What Colonel Fitzwilliam seemed to want was sound advice and even argument. Neither of which Mr. Collins was well equipped to deliver, but Michaels was. And that only served to irritate Collins more.
Mary led the matrons to the parlor where Charlotte waited, comfortably settled with her feet up. The housekeeper followed in with the tea service.
“How lovely to see you, Mrs. Collins.” Mrs. Barrows curtsied.
She was a tall woman, and impossibly thin. She had a reputation for eating as heartily as her husband, but one would never know by looking at her.
“What a lovely day for tea.” Mrs. Newton sat beside Mrs. Barrows on the faded settee across from Charlotte.
The two ladies were nearly inseparable. Some mistook them for sisters, which was odd as they looked nothing alike. Mrs. Newton was round and ruddy, with cheery cheeks and twinkling eyes.
“And good day to you, Miss Bennet.” Mrs. Shaw perched properly on the chair nearest Charlotte.
Her glasses perched on the end of her nose, leaving all who encountered her with the sense of being looked down upon. It was unfortunate as she was a gentle, kind soul who never cared to judge others, but one had to take the time to talk with her to find that out.
Charlotte tried to serve the tea, but had to turn the service over to Mary as she could not lean over her belly enough to reach the tea pot.
“Thank you for joining us this afternoon.” Charlotte resettled herself on the couch, panting hard.
“Indeed, we are grateful.” Mary handed Mrs. Shaw a teacup. “I shall go straight to my purpose though, lest we chatter about and never address the crux of the matter.”
Charlotte’s eyes bulged a bit. She never had been comfortable with any measure of directness, and Mary could be little else.
“Mrs. Collins is dearly in need of a midwife. I could think of none better in Hunsford to make recommendations than you.”
Between the three women, they boasted thirteen living children and none had suffered serious complications.
Mrs. Newton and Mrs. Barrows tittered over their teacups. Their cheeks tinged pink, but it was a false modesty at best, such topics were not difficult for them to bear. Mary had overheard them discussing far more colorful details of their births than who was their midwife.
“If I may be so bold,” Mrs. Shaw, “I would strongly recommend Mrs. Mariah Grant. She has attended me the last four times. Such a difference from the woman who attended my first. I would never ask for anyone else.”
“I agree, most assuredly I do,” Mrs. Barrows set her teacup down and pressed her hand to her chest. “She was brilliant when my little Jonathan was born. I do not know what I would have done without her.”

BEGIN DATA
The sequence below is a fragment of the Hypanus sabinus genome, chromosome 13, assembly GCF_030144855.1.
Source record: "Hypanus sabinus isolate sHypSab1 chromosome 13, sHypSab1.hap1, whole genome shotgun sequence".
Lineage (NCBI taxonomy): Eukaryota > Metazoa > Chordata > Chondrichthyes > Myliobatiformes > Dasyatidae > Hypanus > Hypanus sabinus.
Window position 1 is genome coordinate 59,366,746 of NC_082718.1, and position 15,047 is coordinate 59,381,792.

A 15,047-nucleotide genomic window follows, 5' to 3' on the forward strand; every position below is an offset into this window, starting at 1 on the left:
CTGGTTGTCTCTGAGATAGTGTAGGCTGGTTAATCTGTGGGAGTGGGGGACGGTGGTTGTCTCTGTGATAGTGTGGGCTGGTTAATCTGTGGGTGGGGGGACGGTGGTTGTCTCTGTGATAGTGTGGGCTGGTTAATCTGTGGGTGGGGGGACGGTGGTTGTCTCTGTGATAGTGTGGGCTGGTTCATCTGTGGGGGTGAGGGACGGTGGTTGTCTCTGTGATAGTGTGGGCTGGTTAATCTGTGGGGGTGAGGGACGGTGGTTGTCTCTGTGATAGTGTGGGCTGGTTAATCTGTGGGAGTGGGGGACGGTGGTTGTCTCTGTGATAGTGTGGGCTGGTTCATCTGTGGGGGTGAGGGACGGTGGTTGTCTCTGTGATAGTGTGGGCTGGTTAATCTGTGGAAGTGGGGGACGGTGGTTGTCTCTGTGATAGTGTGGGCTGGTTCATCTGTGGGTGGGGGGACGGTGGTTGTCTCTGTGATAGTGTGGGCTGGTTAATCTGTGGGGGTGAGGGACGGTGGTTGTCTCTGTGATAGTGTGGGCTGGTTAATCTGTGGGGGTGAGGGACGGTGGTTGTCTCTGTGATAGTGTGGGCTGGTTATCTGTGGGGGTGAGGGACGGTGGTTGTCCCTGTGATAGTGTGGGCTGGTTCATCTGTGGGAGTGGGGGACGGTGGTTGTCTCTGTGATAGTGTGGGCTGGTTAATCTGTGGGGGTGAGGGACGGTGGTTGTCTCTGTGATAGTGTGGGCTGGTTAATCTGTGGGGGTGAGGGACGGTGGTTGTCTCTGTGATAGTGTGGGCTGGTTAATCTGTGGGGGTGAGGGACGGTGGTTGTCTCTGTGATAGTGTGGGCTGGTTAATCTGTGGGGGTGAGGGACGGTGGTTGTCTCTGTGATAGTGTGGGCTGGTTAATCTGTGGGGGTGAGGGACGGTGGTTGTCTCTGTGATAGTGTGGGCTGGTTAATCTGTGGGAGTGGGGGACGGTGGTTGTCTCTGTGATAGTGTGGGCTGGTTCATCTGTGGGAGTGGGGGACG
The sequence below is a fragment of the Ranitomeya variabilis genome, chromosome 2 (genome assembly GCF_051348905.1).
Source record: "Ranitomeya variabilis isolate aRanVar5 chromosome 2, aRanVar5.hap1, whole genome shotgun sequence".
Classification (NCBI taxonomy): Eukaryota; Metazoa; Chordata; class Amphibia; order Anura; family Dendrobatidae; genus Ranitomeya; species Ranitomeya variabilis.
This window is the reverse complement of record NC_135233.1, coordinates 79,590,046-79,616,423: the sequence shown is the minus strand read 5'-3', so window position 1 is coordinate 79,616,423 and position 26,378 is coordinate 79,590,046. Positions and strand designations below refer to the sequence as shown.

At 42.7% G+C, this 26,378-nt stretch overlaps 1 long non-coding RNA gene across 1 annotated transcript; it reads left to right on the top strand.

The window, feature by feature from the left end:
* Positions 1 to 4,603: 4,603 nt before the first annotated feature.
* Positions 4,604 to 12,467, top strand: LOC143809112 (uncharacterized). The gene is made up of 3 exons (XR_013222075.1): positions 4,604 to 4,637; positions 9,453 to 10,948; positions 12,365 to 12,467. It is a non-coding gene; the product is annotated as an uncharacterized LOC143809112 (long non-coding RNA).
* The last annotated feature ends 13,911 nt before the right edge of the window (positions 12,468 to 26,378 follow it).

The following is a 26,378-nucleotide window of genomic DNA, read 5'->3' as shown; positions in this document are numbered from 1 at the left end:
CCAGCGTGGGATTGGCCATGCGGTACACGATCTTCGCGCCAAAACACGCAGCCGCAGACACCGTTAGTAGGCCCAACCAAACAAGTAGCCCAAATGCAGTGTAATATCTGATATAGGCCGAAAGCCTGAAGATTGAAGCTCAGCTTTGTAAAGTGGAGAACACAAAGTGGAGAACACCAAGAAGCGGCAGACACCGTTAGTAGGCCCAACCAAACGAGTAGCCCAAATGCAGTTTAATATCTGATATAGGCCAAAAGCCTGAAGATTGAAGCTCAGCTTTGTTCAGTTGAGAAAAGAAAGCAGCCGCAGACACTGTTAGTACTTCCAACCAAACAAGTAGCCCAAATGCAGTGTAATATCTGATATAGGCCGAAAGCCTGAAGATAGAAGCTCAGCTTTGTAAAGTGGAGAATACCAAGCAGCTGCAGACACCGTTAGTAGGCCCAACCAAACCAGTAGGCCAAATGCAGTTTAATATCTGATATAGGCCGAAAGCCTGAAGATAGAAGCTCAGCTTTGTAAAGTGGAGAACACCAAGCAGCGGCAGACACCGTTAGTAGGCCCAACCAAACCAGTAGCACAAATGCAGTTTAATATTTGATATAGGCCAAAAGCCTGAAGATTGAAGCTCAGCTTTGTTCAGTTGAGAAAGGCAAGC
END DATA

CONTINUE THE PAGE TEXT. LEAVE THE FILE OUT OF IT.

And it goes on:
“You know, very few of her ladies come down with childbed fever, far fewer than Mrs. Kerring you know. I think that says so much for her.” Mrs. Newton glanced at Mrs. Barrows and nodded.
“Indeed I only came down with it once,” Mrs. Shaw wrung her hands. “And it was with the birth of my Alice, my first born. I cannot say what it is that Mrs. Grant does differently, but she has a way about her.”
“Yes she does, a way of setting a woman at ease that many do not have.” Mrs. Newton sipped her tea.
Mrs. Barrows waved a pointing finger. “And she is always quick to attend. She does not dilly dally like some I have heard of. No she makes her way directly and insists on staying through the first several days beyond, just to insure nothing takes her by surprise. With my youngest she came the day before he was born, saying she just had a feeling it was time, and sure enough, twelve hours later, she was right.”
“And she is calm as a summer’s morning. Never seen a woman so steady in a crisis, even when something goes wrong, she goes about her business. Never flustered or unsettled.” Mrs. Newton dabbed her eyes with her handkerchief.
Poor woman lost her last child.
“That is very good to hear.” Charlotte chewed her knuckle. “I think I should like to contact her.”
“You have had no contact with a midwife yet? Mrs. Collins, forgive me for being so forward, but that is not wise. You must send for her immediately. You cannot risk your health like that.” Mrs. Newton’s voice rose to shrill notes.
Charlotte blushed and looked aside. “Thank you for your concern. I shall attend to it immediately.”
“And you know you might rely on us as well. Anything that you need, we shall be here.” Mrs. Barrows glanced at her friends who all nodded. “You must tell us what you have done to prepare for your lying in.”